When you click on a yellow nutrient button, you are taken to a tab that expounds the nutrient's story. The screen features a list of foods sorted from most to least of the nutrient of interest, and a simple graph of intake during the current analysis period that you set in "Analyze Meals".
The food lists can be queried in multiple ways. The basic queries are by weight, by calories, by an approximate serving, and by weight of food in the analyzed daily meals, but the results can be modified to only look at a single food group. If you get a white screen after the "wristwatch" cursor changes back to normal, that means there are no foods that meet the criteria. For instance, if I look at "Foods Ranked per Daily Recorded Meals" and the food group "Breakfast Cereals" but I have eaten no breakfast cereal, I will get a white screen.
If a food from the list looks interesting, click on it so it will open up in "View Foods".
USING THE SQLITE DATABASE APART FROM NUT
This is an advanced topic that will be expanded as I receive questions about it. The SQLite3 database can be queried independently of the use of NUT and indeed, that is one reason I wrote this version of the software. However, I doubt that knowledge of SQL is widespread, so first I will give an example of a question I asked my database: What date did I have the greatest amount of lean mass and how much was it?
The table we will use is "wlog", and first we are curious about the schema, or what data is in "wlog". For this example, I will use the "sqlite3" commands that come with SQLite, but any third-party software for querying SQLite will work.
I start up the software with the command "sqlite3 nut.sqlite" and get the output:
SQLite version 3.7.13 2012-06-11 02:05:22
Enter ".help" for instructions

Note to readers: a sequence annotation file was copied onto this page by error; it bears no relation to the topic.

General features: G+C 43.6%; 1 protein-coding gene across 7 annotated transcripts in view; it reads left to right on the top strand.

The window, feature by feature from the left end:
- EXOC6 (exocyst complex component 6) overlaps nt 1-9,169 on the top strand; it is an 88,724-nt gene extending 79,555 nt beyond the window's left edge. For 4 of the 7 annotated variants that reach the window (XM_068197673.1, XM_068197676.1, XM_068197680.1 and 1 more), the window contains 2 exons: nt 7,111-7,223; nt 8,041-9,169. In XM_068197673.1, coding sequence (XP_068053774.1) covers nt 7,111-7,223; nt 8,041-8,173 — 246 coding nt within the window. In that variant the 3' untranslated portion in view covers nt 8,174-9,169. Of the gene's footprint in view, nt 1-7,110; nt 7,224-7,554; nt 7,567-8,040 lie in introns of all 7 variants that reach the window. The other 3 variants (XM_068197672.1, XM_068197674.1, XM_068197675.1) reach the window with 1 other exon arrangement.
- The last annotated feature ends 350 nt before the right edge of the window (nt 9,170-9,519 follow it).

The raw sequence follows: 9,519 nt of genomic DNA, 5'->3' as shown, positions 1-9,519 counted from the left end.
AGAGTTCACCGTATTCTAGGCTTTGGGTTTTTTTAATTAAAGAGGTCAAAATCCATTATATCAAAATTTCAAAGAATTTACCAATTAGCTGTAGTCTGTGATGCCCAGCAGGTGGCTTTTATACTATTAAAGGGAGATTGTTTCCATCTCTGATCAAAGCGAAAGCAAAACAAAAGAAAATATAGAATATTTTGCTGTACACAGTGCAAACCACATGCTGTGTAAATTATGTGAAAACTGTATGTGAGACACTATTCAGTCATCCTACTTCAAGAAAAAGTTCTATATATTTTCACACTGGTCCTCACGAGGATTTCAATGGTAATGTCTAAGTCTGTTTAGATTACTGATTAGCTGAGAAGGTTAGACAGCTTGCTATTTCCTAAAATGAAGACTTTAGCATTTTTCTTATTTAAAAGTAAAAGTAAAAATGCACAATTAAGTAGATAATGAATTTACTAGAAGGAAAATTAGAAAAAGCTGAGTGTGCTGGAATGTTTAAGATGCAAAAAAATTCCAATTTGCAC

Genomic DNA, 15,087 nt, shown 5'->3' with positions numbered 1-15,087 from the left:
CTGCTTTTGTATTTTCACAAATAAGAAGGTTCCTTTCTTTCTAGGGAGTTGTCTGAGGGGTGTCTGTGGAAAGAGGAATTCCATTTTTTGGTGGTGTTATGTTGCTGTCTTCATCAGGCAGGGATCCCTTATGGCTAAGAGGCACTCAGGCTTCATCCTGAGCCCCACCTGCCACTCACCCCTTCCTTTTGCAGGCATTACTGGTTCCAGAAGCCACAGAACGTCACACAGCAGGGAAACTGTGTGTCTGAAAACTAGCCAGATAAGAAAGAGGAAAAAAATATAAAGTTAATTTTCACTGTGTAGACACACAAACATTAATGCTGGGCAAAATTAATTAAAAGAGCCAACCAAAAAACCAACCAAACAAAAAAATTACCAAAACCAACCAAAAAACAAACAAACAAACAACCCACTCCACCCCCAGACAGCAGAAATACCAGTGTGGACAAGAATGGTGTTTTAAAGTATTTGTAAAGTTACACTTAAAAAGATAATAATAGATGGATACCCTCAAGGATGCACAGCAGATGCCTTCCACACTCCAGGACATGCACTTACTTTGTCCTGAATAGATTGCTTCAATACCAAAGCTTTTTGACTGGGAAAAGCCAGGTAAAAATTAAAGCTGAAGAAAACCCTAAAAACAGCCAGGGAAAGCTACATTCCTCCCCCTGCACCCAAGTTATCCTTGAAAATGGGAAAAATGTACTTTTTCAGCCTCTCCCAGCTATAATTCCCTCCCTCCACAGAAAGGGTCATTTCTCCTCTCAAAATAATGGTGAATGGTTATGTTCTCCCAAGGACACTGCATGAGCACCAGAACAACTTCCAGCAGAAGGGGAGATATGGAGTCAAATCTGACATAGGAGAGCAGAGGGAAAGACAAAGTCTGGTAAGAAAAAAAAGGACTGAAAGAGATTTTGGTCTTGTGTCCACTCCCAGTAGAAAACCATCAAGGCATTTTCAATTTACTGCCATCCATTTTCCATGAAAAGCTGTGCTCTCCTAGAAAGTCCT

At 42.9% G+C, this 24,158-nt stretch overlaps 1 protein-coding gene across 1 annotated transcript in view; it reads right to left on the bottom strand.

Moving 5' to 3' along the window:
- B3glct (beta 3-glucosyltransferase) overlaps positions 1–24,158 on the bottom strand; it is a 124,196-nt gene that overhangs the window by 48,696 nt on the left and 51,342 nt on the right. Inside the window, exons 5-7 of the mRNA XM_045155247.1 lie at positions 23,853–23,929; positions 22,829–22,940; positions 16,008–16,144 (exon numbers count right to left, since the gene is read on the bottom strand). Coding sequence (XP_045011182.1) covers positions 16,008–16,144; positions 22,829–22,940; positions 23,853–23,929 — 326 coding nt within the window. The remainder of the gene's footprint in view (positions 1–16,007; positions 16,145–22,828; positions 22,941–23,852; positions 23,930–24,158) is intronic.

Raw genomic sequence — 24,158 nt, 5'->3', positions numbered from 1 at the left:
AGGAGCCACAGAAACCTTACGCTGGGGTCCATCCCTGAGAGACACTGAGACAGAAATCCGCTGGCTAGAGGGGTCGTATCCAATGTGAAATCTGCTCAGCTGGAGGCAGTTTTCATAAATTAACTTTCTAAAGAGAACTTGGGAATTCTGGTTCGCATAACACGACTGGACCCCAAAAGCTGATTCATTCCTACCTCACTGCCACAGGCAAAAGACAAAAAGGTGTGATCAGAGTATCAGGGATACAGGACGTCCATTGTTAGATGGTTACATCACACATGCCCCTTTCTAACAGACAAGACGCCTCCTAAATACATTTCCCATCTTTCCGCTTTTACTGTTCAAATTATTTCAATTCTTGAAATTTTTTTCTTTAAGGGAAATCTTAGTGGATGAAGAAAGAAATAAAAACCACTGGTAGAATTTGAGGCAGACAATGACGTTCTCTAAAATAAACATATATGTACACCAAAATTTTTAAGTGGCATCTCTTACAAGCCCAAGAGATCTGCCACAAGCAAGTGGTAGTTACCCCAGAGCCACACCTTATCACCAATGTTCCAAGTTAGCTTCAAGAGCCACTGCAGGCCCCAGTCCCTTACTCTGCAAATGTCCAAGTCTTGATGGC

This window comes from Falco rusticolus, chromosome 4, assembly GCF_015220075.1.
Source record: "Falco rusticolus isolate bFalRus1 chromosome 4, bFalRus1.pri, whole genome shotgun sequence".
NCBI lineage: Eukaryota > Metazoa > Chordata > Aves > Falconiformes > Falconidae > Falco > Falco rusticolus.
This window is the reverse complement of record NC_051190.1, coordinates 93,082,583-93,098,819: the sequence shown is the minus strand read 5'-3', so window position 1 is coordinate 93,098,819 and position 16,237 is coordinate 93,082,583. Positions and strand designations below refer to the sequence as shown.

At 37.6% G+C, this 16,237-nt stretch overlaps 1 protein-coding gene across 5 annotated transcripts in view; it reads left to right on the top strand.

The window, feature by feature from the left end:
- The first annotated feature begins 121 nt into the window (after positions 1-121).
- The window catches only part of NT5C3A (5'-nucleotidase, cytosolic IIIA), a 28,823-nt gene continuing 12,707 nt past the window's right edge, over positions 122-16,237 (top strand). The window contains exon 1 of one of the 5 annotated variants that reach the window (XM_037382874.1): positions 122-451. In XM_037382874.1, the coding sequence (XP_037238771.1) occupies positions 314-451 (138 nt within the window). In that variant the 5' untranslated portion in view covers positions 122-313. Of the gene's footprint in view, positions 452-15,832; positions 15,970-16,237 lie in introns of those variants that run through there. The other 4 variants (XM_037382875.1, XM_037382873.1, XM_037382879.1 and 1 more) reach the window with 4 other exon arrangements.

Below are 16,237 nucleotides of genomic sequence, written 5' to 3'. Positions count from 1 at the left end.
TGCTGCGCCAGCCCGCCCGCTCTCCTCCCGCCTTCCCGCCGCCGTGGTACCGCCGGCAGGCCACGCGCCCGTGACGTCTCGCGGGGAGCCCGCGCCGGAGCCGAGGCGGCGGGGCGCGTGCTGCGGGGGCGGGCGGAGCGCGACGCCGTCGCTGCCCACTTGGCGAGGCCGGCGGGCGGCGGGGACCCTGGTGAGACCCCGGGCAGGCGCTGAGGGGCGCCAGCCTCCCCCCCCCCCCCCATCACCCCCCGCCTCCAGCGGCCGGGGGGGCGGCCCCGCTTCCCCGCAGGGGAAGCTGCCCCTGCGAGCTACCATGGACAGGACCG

Enter SQL statements terminated with a ";"
If I need to be reminded what table I am looking for, I ask to see a list of all the
am fd_group recipe vf
am_zero food_des rm vf_zero
ar mealfoods rm_zero weight
archive_mealfoods meals sql_statements weightslope
dv nut_opts tcl_code wlog
dv_defaults nutr_def theusual
fatslope options version
(It should be noted that some of the views require Tcl procedures and thus can't be queried apart from NUT.)
Now I ask what data is in the "wlog" table by asking to see the "schema":
sqlite> .schema wlog
CREATE TABLE wlog(weight real, bodyfat real, wldate int, cleardate int, primary key(wldate, cleardate));
This is the exact SQL that created the wlog table. Now I ask "what is the most lean mass I have had?"
sqlite> select max(weight - weight * bodyfat / 100) as leanmass from wlog;
(Don't be shocked if you think this is too low; I am not a bodybuilder or a big guy.) Now I ask, "what was the date I had this much lean mass?"
sqlite> select wldate from wlog where weight - weight * bodyfat / 100 = (select max(weight - weight * bodyfat / 100) from wlog);
Increasing lean mass is great, but as the sole measure of body composition it leads to obesity; decreasing fat mass is great, but as the sole measure of body composition it leads to frailty. What we need is an equation which increases in value as body composition improves. Perhaps the simplest is lean mass minus fat mass, or in other words, what is the "spread" between the lean mass and the fat mass quantities:
sqlite> select wldate, round(weight - weight * bodyfat / 100, 1) as leanmass, round(weight * bodyfat / 100, 1) as fatmass, round(weight - 2 * weight * bodyfat / 100, 1) as bodycomp from wlog group by wldate;